Interestingly, the Pakistani Taliban have been systematically seeking to destabilise Pakistan ever since 2007 when they first emerged as a formidable jihadist force. The wonder is that the Army had still never gone all out against them, always leaving leeway for them to escape and regroup. As Ahmed Rashid notes in Descent into Chaos How the war against Islamic extremism is being lost in Pakistan, Afghanistan and Central Asia,

Today (in 2008) seven years after 9/11, Mullah Omar and the original Afghan Taliban Shura still live in Balochistan province, Afghan and Pakistani Taliban leaders live on further north, in FATA (Federally Administered Tribal Areas), as do the militias of Jalaluddin Haqqani and Gulbuddin Hekmatyar. Al-Qaeda has a safe haven in FATA, and along with them reside a plethora of Asian and Arab terrorist groups who are now expanding their reach into Europe and the United States. The United States and NATO have failed to understand that the Taliban belong to neither Afghanistan nor Pakistan but are a lumpen population, the product of refugee camps, militarised madrassas, and the lack of opportunities in the borderland of Pakistan and Afghanistan. They have neither been true citizens of either country nor experienced traditional Pashtun tribal society. The longer the war goes on, the more deeply rooted and widespread the Taliban and their transnational milieu will become.

How true Rashid’s words ring today as the Pakistan Army goes all out to destroy the jihadists.

Rashid also chronicles the astonishing progress of the Taliban in Pakistan. For this, he holds responsible the “failed” policies of the Army and of President Pervez Musharraf rather than the successful deployment of a well-crafted strategy by the jihadist group. The world’s terrorist leaders were already living on the Pakistan side of the border, but with the creation of the Pakistani Taliban, they are now able to expand their influence, base areas, and training camps “at will” across northern Pakistan.

Any factual analysis of what has gone wrong with Pakistan’s policy on tackling terrorist groups logically leads to the conclusion that it is the selective approach of the Army and the government to the Afghan and Pakistani Taliban respectively and home-grown terrorist groups like the Jaish-e-Muhammad and Lashkar-e-Taiba which lies at the root of the problem. To the extent that the official acknowledgement of this fallacious policy has gone, when the Army laid down the few options still left to improve the situation, it told the Nawaz Sharif Government in early June that there is really no option but to eliminate all the terrorist groups active in Pakistan. It is no secret that the Punjab Government run by Sharif’s party has protected these groups. As for the Army’s and the ISI’s (Inter-Services Intelligence Directorate) patronage of the Jaish-e-Muhammad and Lashkar-e-Taiba, it has been equally well-known. But now that the US State Department has declared these two Pakistan-based terrorist groups as global terrorists, both the Pakistan Government and the Army have to take a call.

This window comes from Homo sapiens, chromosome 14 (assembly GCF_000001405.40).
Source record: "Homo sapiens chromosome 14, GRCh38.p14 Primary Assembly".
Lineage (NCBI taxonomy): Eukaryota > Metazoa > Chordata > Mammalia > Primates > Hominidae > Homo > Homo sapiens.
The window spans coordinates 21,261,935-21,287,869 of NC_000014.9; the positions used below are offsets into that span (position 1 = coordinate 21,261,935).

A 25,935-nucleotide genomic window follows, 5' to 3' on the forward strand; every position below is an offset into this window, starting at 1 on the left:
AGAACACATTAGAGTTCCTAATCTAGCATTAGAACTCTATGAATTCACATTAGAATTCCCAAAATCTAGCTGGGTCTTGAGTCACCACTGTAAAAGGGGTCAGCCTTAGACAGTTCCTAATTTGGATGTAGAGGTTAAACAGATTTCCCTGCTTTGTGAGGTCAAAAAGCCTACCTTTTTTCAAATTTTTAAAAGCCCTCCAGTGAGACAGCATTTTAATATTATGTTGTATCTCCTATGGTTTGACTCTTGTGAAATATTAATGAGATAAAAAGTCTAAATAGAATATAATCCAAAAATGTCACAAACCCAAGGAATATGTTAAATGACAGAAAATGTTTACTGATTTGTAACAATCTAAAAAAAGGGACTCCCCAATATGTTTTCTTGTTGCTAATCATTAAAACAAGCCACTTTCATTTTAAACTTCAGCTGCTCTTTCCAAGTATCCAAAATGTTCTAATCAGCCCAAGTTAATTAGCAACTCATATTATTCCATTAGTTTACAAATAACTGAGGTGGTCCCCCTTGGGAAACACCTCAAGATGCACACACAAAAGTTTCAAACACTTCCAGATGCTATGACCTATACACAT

A sincere anti-jihadist campaign, however, is bound to bring the Pakistani establishment face-to-face with a major contradiction. If what the government and the Army proclaim as a total annihilation operation progresses to its logical conclusion, the Afghan Taliban and all foreign jihadists would have to be driven out of the country. Considering the terrain on both the sides of the Afghanistan-Pakistan border, this is well-neigh impossible for the armed forces to achieve.

But, more importantly, this policy militates against Pakistan’s fundamental policy of seeking a strategic depth in Afghanistan in order to keep India at bay and to achieve and sustain considerable strategic influence over Afghanistan.

As foreign troops keep leaving Afghanistan incrementally, the Afghan Taliban have already begun to occupy spaces rendered vacant by the process. For example, US troops vacated the Sangin district of the Helmand province in May and, by June 19, “about 800 fighters started to storm four districts of Helmand,...and at least 21 Afghan forces have died and close to 40 civilians were killed,” the provincial government informed. This information was confirmed by the Afghan Government in Kabul.

Thus, as Operation Zarb-e-Azb rolls on, the immediate future is by no means discernible. And where does a major theme of the latest edition of the Pakistan Army publication, the “Green Book”, fit in, namely, that the “emerging India-US nexus” confirms that the “Great Game” being played in the region is posing to be a serious threat to the security and integrity of Pakistan?

Apratim Mukarji is an analyst of South and Central Asian affairs.